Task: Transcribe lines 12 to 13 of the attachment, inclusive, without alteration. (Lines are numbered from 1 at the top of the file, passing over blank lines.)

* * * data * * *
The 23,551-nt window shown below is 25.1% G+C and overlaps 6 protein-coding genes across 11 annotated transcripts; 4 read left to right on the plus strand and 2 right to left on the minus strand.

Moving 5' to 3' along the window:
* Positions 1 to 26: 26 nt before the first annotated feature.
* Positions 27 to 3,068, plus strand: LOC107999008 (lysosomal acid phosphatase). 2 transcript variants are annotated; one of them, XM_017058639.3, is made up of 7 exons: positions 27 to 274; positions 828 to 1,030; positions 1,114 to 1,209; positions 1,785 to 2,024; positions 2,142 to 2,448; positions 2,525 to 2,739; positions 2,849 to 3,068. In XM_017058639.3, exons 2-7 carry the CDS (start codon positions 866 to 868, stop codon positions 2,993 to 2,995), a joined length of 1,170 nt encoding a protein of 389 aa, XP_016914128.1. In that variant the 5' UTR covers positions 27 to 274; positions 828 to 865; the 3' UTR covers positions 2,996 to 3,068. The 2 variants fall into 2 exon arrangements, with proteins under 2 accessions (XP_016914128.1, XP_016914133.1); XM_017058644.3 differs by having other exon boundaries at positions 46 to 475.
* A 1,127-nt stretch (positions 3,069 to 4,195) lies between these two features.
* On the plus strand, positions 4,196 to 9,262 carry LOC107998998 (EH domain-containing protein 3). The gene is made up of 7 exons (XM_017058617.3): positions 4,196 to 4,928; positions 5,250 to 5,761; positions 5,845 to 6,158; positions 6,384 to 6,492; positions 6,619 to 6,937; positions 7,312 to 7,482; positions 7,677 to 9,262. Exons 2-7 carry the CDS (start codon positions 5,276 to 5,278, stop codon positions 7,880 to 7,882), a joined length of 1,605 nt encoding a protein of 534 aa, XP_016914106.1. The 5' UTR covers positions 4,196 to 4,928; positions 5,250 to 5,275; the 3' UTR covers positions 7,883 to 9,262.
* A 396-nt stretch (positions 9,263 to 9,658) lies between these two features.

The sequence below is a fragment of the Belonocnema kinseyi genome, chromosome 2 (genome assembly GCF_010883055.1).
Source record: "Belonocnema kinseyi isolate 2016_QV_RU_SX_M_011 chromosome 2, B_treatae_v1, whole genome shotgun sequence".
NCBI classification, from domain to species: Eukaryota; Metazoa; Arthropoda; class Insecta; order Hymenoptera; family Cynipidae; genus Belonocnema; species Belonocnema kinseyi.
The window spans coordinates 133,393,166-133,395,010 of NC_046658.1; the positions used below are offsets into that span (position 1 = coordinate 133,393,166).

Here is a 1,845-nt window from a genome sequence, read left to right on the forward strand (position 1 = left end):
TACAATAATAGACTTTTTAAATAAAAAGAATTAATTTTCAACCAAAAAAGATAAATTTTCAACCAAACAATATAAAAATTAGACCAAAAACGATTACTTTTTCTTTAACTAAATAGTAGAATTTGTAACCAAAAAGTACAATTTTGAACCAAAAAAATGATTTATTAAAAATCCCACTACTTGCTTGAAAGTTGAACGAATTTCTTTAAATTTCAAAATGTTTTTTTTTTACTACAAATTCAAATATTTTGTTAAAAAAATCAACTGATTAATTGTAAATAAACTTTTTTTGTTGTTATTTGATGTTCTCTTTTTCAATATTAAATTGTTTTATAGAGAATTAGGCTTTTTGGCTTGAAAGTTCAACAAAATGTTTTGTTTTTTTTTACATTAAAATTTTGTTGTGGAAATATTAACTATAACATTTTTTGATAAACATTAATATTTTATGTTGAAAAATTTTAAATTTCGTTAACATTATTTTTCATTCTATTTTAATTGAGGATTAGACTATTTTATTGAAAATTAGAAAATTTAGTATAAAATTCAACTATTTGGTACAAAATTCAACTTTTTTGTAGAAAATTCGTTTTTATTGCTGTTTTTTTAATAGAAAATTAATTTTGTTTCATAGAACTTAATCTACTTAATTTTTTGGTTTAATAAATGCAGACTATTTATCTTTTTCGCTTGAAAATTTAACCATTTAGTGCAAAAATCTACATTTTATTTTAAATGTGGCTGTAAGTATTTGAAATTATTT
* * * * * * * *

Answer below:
Here is a 1,845-nt window from a genome sequence, read left to right on the forward strand (position 1 = left end):
TACAATAATAGACTTTTTAAATAAAAAGAATTAATTTTCAACCAAAAAAGATAAATTTTCAACCAAACAATATAAAAATTAGACCAAAAACGATTACTTTTTCTTTAACTAAATAGTAGAATTTGTAACCAAAAAGTACAATTTTGAACCAAAAAAATGATTTATTAAAAATCCCACTACTTGCTTGAAAGTTGAACGAATTTCTTTAAATTTCAAAATGTTTTTTTTTTACTACAAATTCAAATATTTTGTTAAAAAAATCAACTGATTAATTGTAAATAAACTTTTTTTGTTGTTATTTGATGTTCTCTTTTTCAATATTAAATTGTTTTATAGAGAATTAGGCTTTTTGGCTTGAAAGTTCAACAAAATGTTTTGTTTTTTTTTACATTAAAATTTTGTTGTGGAAATATTAACTATAACATTTTTTGATAAACATTAATATTTTATGTTGAAAAATTTTAAATTTCGTTAACATTATTTTTCATTCTATTTTAATTGAGGATTAGACTATTTTATTGAAAATTAGAAAATTTAGTATAAAATTCAACTATTTGGTACAAAATTCAACTTTTTTGTAGAAAATTCGTTTTTATTGCTGTTTTTTTAATAGAAAATTAATTTTGTTTCATAGAACTTAATCTACTTAATTTTTTGGTTTAATAAATGCAGACTATTTATCTTTTTCGCTTGAAAATTTAACCATTTAGTGCAAAAATCTACATTTTATTTTAAATGTGGCTGTAAGTATTTGAAATTATTT